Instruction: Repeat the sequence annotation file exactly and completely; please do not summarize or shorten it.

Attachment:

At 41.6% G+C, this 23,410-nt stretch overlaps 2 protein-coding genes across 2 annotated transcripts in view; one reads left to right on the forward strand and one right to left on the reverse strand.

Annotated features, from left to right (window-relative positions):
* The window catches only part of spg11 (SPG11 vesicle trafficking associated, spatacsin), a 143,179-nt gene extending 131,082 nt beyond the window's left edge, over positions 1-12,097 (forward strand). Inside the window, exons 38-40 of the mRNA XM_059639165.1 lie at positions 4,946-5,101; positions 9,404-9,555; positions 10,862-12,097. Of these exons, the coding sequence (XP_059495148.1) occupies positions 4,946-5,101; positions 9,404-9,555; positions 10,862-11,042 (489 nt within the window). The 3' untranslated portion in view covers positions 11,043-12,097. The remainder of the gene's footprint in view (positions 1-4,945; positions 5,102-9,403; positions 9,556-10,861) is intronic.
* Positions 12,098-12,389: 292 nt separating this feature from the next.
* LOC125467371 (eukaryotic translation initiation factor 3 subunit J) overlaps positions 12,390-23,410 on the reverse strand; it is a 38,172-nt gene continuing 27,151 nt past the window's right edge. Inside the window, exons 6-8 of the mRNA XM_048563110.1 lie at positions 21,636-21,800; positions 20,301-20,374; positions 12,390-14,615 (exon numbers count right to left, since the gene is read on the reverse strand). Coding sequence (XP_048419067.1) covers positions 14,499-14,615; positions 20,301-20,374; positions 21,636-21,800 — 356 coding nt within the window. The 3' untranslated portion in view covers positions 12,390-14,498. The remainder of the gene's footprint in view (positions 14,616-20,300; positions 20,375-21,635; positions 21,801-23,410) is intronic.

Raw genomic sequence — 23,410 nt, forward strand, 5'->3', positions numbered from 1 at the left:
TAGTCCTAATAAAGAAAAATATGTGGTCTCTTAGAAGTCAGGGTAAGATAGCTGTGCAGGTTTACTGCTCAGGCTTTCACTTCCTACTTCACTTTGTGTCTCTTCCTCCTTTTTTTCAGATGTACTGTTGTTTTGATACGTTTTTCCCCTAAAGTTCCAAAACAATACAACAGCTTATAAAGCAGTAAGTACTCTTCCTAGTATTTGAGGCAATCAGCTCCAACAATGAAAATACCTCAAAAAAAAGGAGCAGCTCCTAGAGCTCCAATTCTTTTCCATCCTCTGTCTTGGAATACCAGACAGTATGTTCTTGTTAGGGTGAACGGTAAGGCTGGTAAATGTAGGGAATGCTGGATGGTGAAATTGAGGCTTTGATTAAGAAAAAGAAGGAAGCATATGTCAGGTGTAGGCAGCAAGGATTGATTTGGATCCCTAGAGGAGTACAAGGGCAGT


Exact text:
At 41.6% G+C, this 23,410-nt stretch overlaps 2 protein-coding genes across 2 annotated transcripts in view; one reads left to right on the forward strand and one right to left on the reverse strand.

Annotated features, from left to right (window-relative positions):
* The window catches only part of spg11 (SPG11 vesicle trafficking associated, spatacsin), a 143,179-nt gene extending 131,082 nt beyond the window's left edge, over positions 1-12,097 (forward strand). Inside the window, exons 38-40 of the mRNA XM_059639165.1 lie at positions 4,946-5,101; positions 9,404-9,555; positions 10,862-12,097. Of these exons, the coding sequence (XP_059495148.1) occupies positions 4,946-5,101; positions 9,404-9,555; positions 10,862-11,042 (489 nt within the window). The 3' untranslated portion in view covers positions 11,043-12,097. The remainder of the gene's footprint in view (positions 1-4,945; positions 5,102-9,403; positions 9,556-10,861) is intronic.
* Positions 12,098-12,389: 292 nt separating this feature from the next.
* LOC125467371 (eukaryotic translation initiation factor 3 subunit J) overlaps positions 12,390-23,410 on the reverse strand; it is a 38,172-nt gene continuing 27,151 nt past the window's right edge. Inside the window, exons 6-8 of the mRNA XM_048563110.1 lie at positions 21,636-21,800; positions 20,301-20,374; positions 12,390-14,615 (exon numbers count right to left, since the gene is read on the reverse strand). Coding sequence (XP_048419067.1) covers positions 14,499-14,615; positions 20,301-20,374; positions 21,636-21,800 — 356 coding nt within the window. The 3' untranslated portion in view covers positions 12,390-14,498. The remainder of the gene's footprint in view (positions 14,616-20,300; positions 20,375-21,635; positions 21,801-23,410) is intronic.

Raw genomic sequence — 23,410 nt, forward strand, 5'->3', positions numbered from 1 at the left:
TAGTCCTAATAAAGAAAAATATGTGGTCTCTTAGAAGTCAGGGTAAGATAGCTGTGCAGGTTTACTGCTCAGGCTTTCACTTCCTACTTCACTTTGTGTCTCTTCCTCCTTTTTTTCAGATGTACTGTTGTTTTGATACGTTTTTCCCCTAAAGTTCCAAAACAATACAACAGCTTATAAAGCAGTAAGTACTCTTCCTAGTATTTGAGGCAATCAGCTCCAACAATGAAAATACCTCAAAAAAAAGGAGCAGCTCCTAGAGCTCCAATTCTTTTCCATCCTCTGTCTTGGAATACCAGACAGTATGTTCTTGTTAGGGTGAACGGTAAGGCTGGTAAATGTAGGGAATGCTGGATGGTGAAATTGAGGCTTTGATTAAGAAAAAGAAGGAAGCATATGTCAGGTGTAGGCAGCAAGGATTGATTTGGATCCCTAGAGGAGTACAAGGGCAGT